And that don’t make no sense, no how.

    Particularly given the emphasis given on process vs. results based analysis.

  81. Teej on October 12th, 2007 4:01 pm

    I don’t understand how you can project so much optimism on the future on an organization that not only isn’t a winner now, but has never in its history been a winner.

    In summary:

    Because a franchise that is a whopping 10 years old hasn’t made the playoffs yet in the richest, toughest division in baseball, you cannot be confident that they ever will be good.

    Also, we’ll ignore the fact that eight of those 10 years did not involve the current organizational team.

  82. scraps on October 12th, 2007 4:02 pm

    In 1994 the Mariners were not a winner (49-63) and had in their eighteen years never been a winner (unless you think barely clearing .500 twice qualifies). Obviously you’d have to have been crazy to predict years of great success for them.

  83. gwangung on October 12th, 2007 4:04 pm

    But yes. Judging the Devil Rays, or any other team for that matter, based on previous won-loss records, entirely misses the point of the exercise.

    Sounds like traditional baseball minds. Might feel right at home near Safeco Field offices….

    (Sorry to be snarky here, but I thought it was clear what the point of the article was. And some comments have completely missed the point….)

  84. eponymous coward on October 12th, 2007 4:25 pm

    In 1994 the Mariners were not a winner (49-63) and had in their eighteen years never been a winner (unless you think barely clearing .500 twice qualifies). Obviously you’d have to have been crazy to predict years of great success for them.

    Oh, and while you’re at it, that team stockpiled talent: 3 sure-fire HOFer’s (RJ, Jr., A-Rod), one marginal HOFer (Edgar), two guys a couple rungs BELOW the HOF, but very good players (Tino, Buhner).

    I think we should have been pretty dismissive of them, though. After all, the Mariners had never won at the major league level…

  85. Doc Baseball on October 12th, 2007 5:11 pm

    I understand the point of this post is forecasting. And I understand that the bulk of the questioning centers around one specific team, Tampa Bay. And that Dave probably didn’t look at recent results to help form his opinion of best-run clubs. And that I’m preaching to the choir.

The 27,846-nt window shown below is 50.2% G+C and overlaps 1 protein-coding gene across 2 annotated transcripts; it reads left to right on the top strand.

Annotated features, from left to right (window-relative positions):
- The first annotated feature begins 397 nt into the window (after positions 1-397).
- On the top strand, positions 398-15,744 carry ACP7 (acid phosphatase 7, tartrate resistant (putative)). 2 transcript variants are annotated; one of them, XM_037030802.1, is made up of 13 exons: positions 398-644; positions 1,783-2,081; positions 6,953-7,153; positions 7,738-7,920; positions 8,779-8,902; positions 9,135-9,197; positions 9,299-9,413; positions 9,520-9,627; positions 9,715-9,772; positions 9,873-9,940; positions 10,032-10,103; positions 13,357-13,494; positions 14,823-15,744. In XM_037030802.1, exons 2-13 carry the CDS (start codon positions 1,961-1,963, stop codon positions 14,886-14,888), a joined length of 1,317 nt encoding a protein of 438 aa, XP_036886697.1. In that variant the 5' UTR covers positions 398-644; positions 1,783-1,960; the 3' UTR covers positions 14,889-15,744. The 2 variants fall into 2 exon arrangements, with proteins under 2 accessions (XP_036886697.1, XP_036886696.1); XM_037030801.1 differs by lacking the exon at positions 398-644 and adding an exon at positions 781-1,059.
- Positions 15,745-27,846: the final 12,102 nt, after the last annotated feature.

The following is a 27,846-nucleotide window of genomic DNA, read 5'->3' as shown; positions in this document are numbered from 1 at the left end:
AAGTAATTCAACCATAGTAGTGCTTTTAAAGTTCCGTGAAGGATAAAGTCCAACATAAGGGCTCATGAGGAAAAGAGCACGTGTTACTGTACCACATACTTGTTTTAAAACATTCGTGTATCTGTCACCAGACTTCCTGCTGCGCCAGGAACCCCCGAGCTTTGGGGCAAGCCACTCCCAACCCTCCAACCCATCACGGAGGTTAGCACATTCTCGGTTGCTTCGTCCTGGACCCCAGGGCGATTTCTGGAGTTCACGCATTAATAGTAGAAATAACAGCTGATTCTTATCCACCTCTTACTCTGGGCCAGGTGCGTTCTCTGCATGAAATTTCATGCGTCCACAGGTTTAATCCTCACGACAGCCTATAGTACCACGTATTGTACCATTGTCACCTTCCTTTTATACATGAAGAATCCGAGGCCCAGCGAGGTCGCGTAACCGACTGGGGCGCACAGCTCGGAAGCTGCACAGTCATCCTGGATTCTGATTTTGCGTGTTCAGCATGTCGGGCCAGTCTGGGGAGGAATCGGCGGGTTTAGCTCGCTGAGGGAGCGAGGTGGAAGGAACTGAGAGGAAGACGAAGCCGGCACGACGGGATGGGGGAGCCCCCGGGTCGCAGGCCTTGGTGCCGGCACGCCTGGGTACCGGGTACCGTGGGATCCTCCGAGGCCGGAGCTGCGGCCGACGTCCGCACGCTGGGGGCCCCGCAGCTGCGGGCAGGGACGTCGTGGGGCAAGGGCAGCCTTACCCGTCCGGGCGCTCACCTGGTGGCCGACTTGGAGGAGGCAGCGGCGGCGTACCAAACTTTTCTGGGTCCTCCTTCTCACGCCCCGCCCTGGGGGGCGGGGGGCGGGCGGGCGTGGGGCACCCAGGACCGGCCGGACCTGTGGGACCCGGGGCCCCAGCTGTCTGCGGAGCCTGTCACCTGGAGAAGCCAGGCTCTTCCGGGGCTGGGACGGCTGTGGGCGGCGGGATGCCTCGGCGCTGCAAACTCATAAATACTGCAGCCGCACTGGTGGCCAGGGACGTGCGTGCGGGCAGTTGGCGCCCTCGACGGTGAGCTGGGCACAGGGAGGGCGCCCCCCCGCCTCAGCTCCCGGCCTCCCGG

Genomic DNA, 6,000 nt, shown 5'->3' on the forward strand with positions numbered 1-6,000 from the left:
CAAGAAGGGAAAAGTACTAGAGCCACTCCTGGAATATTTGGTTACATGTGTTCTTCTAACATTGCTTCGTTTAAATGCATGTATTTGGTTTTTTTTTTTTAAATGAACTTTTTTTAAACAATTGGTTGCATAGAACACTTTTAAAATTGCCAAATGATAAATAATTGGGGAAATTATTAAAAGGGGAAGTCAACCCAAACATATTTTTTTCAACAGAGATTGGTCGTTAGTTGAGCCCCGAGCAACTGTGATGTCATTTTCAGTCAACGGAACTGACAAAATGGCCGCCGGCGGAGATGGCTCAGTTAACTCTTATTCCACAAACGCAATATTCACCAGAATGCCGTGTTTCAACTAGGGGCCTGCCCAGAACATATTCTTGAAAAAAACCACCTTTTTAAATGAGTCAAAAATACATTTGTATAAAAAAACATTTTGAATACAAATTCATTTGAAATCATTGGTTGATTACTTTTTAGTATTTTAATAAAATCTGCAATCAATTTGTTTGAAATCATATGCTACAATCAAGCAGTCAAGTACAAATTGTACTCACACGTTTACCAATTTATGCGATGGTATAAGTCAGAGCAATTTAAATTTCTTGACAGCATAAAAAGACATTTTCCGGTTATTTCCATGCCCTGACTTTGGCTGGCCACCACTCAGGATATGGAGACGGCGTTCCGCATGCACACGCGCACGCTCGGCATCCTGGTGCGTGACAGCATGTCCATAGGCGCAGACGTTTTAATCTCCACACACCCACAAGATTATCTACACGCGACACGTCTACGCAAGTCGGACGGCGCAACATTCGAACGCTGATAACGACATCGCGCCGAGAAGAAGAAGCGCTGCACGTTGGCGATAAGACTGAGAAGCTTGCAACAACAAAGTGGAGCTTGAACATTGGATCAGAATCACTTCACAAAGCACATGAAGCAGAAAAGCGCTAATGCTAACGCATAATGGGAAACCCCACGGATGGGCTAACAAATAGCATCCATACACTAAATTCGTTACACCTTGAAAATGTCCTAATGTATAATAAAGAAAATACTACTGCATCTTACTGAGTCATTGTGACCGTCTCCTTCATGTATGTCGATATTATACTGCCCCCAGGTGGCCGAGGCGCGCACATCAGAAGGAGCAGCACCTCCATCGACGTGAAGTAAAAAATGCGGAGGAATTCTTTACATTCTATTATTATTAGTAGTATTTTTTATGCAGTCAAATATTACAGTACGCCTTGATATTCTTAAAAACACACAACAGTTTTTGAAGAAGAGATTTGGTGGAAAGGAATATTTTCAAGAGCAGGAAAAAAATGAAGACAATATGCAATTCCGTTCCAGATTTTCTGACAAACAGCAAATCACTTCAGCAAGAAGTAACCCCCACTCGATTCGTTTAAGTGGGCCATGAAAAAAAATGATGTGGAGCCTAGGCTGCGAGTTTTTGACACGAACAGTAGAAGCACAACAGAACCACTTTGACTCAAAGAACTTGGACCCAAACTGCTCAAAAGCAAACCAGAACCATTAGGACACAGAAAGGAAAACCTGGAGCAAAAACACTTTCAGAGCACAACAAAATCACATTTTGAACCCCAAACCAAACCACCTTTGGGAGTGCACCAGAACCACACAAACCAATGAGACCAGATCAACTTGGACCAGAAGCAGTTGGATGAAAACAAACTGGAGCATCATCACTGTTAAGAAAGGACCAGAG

But if you grant that the result (winning) is the purpose of having an “efficient successful philosophy”, and if you look beyond just one specific team, Dave’s rankings lead to some interesting comparisons.

    I looked at all his ‘A’ and ‘B’ teams, and compared them to all his ‘D’ and ‘F’ teams — looking at their winning percentages for the last 2 years. Of course there are all kinds of noise in this, and a dozen major ways these data could be parsed, but at the crudest level, if you assume that Dave’s teams have to have been at their work in their current philosophical approach for at least a couple years for him to have ranked them the way he did, then it’s fair to think there’d be some results to see, even if, like TB, they inherited bad situations.

    Here are those results:

    Dave’s ‘A’ & ‘B’ Teams: Winning % 2007 : .530
    Dave’s ‘A’ & ‘B’ Teams: Cum.Win.% 2006-07: .520
    Total of 8 Playoff Teams

    Dave’s ‘D’ & ‘F’ Teams: Winning % 2007 : .464
    Dave’s ‘D’ & ‘F’ Teams: Cum.Win.% 2006-07: .466
    Total of 2 Playoff Teams

    And player payroll has essentially nothing to do with this. BOTH groups are split basically 50-50 between clubs in the top half and bottom half of total payroll. Actual total payroll averaged across both groups and across both years is $86 Mil vs. $78 Mil.

    These results are a pretty big difference I believe. To get a sense of how big, if you look at total cumulative Winning % just comparing Hi Payroll Teams vs Low Payroll Teams for the last 2 years combined (just salary, nothing to do with philosophy):

    Hi Payroll Teams, 2006-07: .512 (Total of 10 playoff teams)
    Lo Payroll Teams, 2006-07: .483 (Total of 6 playoff teams)